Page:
Tuesday, June 28, 2016

His by Brenda Rothert: Release Blitz & Excerpt


Blurb:

Quinn
I’d say I’m down on my luck, but that’s an understatement. I’m flat on my ass. Homeless, hungry and in hiding with my little sister at the age of twenty-one, I’ve never been so desperate. I’ve hit rock bottom when I get an offer I can’t refuse. Sell my body to save my sister? There’s nothing I won’t do to keep her safe. I make the rules and I’m not afraid to defend myself if this rich guy crosses the line. But once I see beneath his cold, calculating façade, the lines aren’t so clear anymore.

Andrew
She’s an intoxicating mix of tough and vulnerable I’ve never known before. This homeless woman who fits right into my upper-class world is running from someone powerful, and I’ll do whatever it takes to protect her. But Quinn isn’t meant to be controlled, so I’m forced to choose between owning her and loving her. I’ve finally met my match, and I’ll do whatever it takes to make her truly mine.


Click to Buy on Amazon:

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About the Author:

Brenda Rothert lives in Central Illinois with her husband and three sons. She was a daily print journalist for nine years, during which time she enjoyed writing a wide range of stories.

These days Brenda writes New Adult Romance in the Contemporary and Dystopian genres. She loves to hear from readers by email at bjrothert@sbcglobal.net.

Social Media Links:

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Excerpt:

Seventeen days ago, my life caught fire.

Two planes. Two towers. Nothing will ever be the same.

The fire at Ground Zero is still burning, and somewhere inside the smoky piles of rubble is my father. Do I want them to find him? For the first week, I did. I stayed home from school every day and stared at the TV, praying I’d see them pull my dad from what’s left.

I told myself over and over that he couldn’t be gone. David Wentworth was too strong to be taken down like that. He’d show them all. My dad would come crawling out of the pile of debris, still wearing his dark suit. He’d probably pull other people out, too. My dad is like that. He does things people say are impossible.

But the second week, my mom said I had to go back to school. When I told her I wouldn’t go because I was waiting for my dad to be rescued, her shoulders fell.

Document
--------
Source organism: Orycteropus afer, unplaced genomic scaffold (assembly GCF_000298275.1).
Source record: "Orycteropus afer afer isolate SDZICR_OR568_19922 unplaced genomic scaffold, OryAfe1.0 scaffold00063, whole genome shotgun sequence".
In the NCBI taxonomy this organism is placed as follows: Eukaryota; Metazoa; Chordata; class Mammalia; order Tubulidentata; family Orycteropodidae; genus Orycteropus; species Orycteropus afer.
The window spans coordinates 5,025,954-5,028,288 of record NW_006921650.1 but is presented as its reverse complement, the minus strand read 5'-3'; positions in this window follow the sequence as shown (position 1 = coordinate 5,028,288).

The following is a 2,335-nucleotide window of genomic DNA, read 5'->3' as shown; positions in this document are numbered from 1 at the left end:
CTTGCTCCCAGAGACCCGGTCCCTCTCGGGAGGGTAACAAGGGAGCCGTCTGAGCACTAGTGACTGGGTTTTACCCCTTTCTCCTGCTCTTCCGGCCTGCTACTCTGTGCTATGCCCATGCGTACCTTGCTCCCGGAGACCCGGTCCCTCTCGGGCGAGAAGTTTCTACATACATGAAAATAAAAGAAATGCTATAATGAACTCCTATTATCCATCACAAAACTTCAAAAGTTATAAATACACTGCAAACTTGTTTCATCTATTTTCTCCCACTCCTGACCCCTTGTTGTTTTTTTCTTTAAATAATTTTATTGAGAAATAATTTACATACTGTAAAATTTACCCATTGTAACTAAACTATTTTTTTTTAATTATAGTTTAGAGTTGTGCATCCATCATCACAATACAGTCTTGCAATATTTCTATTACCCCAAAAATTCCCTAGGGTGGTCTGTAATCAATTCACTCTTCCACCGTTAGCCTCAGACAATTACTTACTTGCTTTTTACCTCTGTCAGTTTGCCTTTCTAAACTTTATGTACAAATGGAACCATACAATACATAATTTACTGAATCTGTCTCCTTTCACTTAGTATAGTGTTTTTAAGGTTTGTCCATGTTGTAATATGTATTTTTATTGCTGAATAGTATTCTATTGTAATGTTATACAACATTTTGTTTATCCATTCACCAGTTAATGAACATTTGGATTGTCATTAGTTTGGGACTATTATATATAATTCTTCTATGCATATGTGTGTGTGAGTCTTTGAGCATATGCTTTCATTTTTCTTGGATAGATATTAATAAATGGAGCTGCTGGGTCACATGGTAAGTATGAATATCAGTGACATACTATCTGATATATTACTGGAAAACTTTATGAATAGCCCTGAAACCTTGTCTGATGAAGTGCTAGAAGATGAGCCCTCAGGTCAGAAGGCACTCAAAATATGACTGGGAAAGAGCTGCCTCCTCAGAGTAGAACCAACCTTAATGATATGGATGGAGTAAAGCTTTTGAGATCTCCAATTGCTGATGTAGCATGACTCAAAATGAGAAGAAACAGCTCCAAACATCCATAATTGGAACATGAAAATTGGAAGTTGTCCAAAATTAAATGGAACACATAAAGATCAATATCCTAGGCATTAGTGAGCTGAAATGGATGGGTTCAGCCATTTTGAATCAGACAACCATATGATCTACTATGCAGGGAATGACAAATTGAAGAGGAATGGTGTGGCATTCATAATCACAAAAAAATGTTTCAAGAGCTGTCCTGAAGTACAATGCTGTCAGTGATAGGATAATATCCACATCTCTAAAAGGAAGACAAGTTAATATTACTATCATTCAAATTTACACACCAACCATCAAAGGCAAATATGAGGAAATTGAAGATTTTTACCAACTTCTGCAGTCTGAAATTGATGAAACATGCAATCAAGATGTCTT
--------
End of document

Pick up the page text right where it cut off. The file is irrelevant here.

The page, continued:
“He’s gone, Andrew.”

“You don’t know that. Dad’s a fighter.”

She shook her head. “I know it’s hard for a thirteen-year-old to wrap his head around. I know. You want him to be here, and I do, too. But he’s gone. It’s just you and me now.”

I glared at her, my throat burning. How could she give up on him like that? I’d never give up on my dad. I went back to my spot in his favorite leather chair in our living room and turned up the news on TV.

But after two weeks, my school counselor came to our house to see me. He frowned and told me no one could survive for two weeks in there. Then he gave me a pamphlet titled, “It’s Okay to Cry.” I crumpled up his advice on grieving and threw it in the trash.

I wasn’t going to cry. My dad wouldn’t want that. He’d always told me a man’s true measure was his strength.

“Chin up, Andrew. You’re a Wentworth. We’re made of steel.”

Today we’re having a memorial service for him. My chin will stay up, and my back will stay straight. When I look at the family pictures of my parents and me on a long table at the funeral home and my eyes start to feel watery, I pinch my leg through the pocket of my suit pants. The burning sting in my thigh makes me angry instead of sad.

Better. Dad used to yell at people from his company sometimes, so I know he wouldn’t mind me being angry. At night, when I’m staring up at the stars me and Dad stuck on my ceiling when I was little, my stomach twists and hurts with the anger I feel for the men who killed my dad.

They murdered thousands of people. I’m not the only kid without a dad now. Everyone is scared. Nothing will ever be the same.

My mom covers her mouth with her hand, crying as one of her friends squeezes her arm and talks to her. They did that, too. They made my mom cry. My dad wouldn’t stand for that.

Since he’s gone, I have to be the strong one now. I have to take care of my mom like he would. I have to think about what dad would want for us. I have to hold on tight to my need for those men to pay for what they did to my dad.

The firefighters will eventually extinguish the smoldering fire at Ground Zero, but the fire burning inside of me will never go out.

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